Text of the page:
ANAHEIM, Calif. -- The Los Angeles Angels somehow got into a long battle of bullpens with a team that had used every arm at its disposal in a 13-11, extra-inning game the night before, and they managed to lose.
That's all you need to know about how hard it has been to find reliable relief in Anaheim this year.
The culprits were different, but the crime was the same. The guys who gave it up Friday night -- Fernando Rodney and rookie Francisco Rodriguez -- have been among the most blameless Angels relievers this season, but maybe blown saves are spreading like a virus.
Jered Weaver should have been polishing up his All-Star resume with his eighth win Friday, but instead he was offering supportive words for his teammates after watching them blow it for him during the Angels' 11-inning, 4-3 loss to the Colorado Rockies.
"Those guys aren't going to come in and be lights-out every game," Weaver said. "There are going to be times guys get in some trouble and give up a run or two. That's just baseball. Those guys want it more than anybody. They're going to come back tomorrow, bounce back and be solid."
The Angels don't need lights-out from their bullpen every night, but when they have things lined up as they're designed -- with a starter who hands them a lead and just two innings left -- they'd like to see things locked down on a fairly regular basis. Instead, Rodney gave up a bloop hit, threw a wild pitch and hung a changeup that Carlos Gonzalez rolled into right field.
It wasn't a spectacular blow-up -- far from it -- but Rodney could have given the Angels' confidence a needed boost if he could have put up a zero. Closer Brian Fuentes, who has had his share of failure this year, wound up pitching a perfect ninth, albeit against the Nos. 6, 7 and 8 hitters.
Rodney agreed with Weaver in one sense: the game they're playing.
"That's baseball," Rodney said. "Every day, I'm not going to do my job. Next day is tomorrow, we'll see what happens."
If there's a knock on Weaver -- and isn't there one on everyone -- it's that his pitch counts tend to drift up and he rarely gives the bullpen a day off. In fact, he has recorded an out in the eighth inning only once this year. It's a lot easier to keep your pitch count down when you get outs earlier in counts.
Weaver leads the majors in strikeouts with 118. He has struck out 11 batters in two straight starts. Those are nice numbers and they might help Weaver pitch in the All-Star game in a few weeks, but the Angels could use a little more pitch efficiency from their ace. His last complete game came last August.
Pitch counts have always been Weaver's bugaboo, but they're something he's getting under control gradually. The Angels aren't going to complain about anything he's doing on the mound right now.
"I think this year, he's going deeper into games than he ever has," Scioscia said. "Maybe they aren't complete games like [Joel] Pineiro has. He is striking a lot of guys out and when you strike a lot of guys out, it's going to elevate your pitch count."
Weaver easily pitched well enough to win, as he has in all but two of his 16 starts. Weaver had allowed only three base runners before he gave up an Ian Stewart single to lead off the fifth. Four pitches later, catcher Chris Iannetta got a hanging slider and lifted it over the left-field fence for a two-run home run.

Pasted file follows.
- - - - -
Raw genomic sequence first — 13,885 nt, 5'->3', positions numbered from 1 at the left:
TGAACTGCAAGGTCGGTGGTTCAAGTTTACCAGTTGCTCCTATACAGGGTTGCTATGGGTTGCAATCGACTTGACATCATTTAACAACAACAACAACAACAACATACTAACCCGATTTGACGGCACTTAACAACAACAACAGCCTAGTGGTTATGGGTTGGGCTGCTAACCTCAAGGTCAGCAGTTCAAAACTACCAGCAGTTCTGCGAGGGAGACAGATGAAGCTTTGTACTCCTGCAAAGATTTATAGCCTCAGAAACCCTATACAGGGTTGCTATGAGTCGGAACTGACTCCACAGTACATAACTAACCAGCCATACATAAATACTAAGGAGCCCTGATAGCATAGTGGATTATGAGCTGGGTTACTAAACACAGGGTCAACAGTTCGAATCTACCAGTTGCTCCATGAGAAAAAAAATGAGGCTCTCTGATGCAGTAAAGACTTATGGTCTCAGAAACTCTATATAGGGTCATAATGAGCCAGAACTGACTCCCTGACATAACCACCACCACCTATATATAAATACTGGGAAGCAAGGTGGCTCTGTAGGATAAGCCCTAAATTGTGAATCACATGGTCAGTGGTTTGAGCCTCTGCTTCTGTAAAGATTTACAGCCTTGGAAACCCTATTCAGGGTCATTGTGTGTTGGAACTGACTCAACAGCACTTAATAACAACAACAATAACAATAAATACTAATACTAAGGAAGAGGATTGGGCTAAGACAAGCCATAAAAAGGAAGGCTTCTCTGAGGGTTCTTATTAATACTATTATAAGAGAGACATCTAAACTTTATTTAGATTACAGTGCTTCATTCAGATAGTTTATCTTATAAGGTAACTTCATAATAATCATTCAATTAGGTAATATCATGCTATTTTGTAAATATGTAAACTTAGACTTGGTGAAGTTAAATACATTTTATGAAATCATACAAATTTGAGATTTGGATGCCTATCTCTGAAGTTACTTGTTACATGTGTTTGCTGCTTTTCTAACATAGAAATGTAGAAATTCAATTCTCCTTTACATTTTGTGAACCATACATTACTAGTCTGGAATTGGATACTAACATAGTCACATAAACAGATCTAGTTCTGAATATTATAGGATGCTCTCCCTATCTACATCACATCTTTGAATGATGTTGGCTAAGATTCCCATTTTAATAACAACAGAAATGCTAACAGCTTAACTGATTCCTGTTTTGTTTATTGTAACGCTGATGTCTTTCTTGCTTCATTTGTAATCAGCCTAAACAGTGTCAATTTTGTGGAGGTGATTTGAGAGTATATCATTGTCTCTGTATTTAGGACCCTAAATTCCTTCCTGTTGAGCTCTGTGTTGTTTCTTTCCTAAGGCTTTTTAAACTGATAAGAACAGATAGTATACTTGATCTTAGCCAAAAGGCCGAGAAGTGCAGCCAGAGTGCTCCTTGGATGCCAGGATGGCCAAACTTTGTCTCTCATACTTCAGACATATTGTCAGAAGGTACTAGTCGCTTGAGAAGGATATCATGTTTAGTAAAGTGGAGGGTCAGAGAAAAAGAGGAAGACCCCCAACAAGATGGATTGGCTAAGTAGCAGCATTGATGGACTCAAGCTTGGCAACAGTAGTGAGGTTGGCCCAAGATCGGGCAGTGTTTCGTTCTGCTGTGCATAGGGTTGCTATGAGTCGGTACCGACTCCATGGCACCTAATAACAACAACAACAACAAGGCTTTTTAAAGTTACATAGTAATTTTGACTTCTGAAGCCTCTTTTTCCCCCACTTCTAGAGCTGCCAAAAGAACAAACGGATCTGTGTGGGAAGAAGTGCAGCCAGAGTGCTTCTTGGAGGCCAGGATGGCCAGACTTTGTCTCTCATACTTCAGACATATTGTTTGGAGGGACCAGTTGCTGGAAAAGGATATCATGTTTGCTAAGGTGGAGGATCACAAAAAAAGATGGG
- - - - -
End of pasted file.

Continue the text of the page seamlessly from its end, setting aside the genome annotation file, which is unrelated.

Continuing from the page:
It was the lone blemish. Weaver gave up five hits in seven innings.
The Angels made some nice plays behind Weaver. Kevin Frandsen wandered far down the left-field line and well into foul ground to catch Seth Smith's second-inning pop-up. Bobby Abreu leaped at the wall to catch Gonzalez's deep drive in the fourth.
Abreu caught the ball right in front of an airline ad that read, "Going, Going, Gone." Later that inning, Howie Kendrick dove for a grounder in the hole, got to his feet and threw out Smith.
Scene and heard
The Angels had a closed-door meeting with representatives of the players association Friday, but Brandon Wood wasn't there. He was out on the field, taking grounders from Angels infield coach Alfredo Griffin.
Wood is trying to get out of the funk that had him making three errors in seven starts at shortstop. Soon, Wood will have to put in even more work, as Erick Aybar's return from the disabled list will push Wood into a reserve role. He'll back up shortstop, third base and first base.
"If you want to be good playing a bunch of different positions, you constantly have to work at it," Wood said. "If I ever had to cross that bridge, I'd make sure I was ready."
Hitting .176, Wood might be destined to be a major-league utility player. The Angels aren't ready to say his window as an everyday player has closed since he's just 25.
"It's going to take more than 140 at-bats to make that determination," Scioscia said.
By the numbers
When Rodney gave up Gonzalez's eighth-inning RBI single -- and blew the win for Weaver -- it ended a streak of 27 straight save opportunities Rodney had converted at his home ballpark.
It was the longest such streak among active relievers, but most of those saves were in Detroit, where Rodney pitched until this season.
Quote of the day
"I was trying to be a little too fine." -- Rodriguez, who got two quick outs before giving up a walk, two hits and the winning run in the 11th.
Much of the Angels' frustrating first six weeks could be laid at the feet of their two struggling left-handed pitchers. Lately, Scott Kazmir and Joe Saunders have reverted to some of their early-season struggles.
Saunders (5-8, 5.07 ERA) will try Saturday to break out of the mini-funk that has cost him his last two decisions, in which he has posted a 11.88 ERA. Unfortunately for him, he has not fared well at Angel Stadium this year. He's 1-6 with a 6.75 ERA here. The Angels face veteran right-hander Aaron Cook (2-4, 4.82).
Mark Saxon covers the Angels for ESPNLosAngeles.com.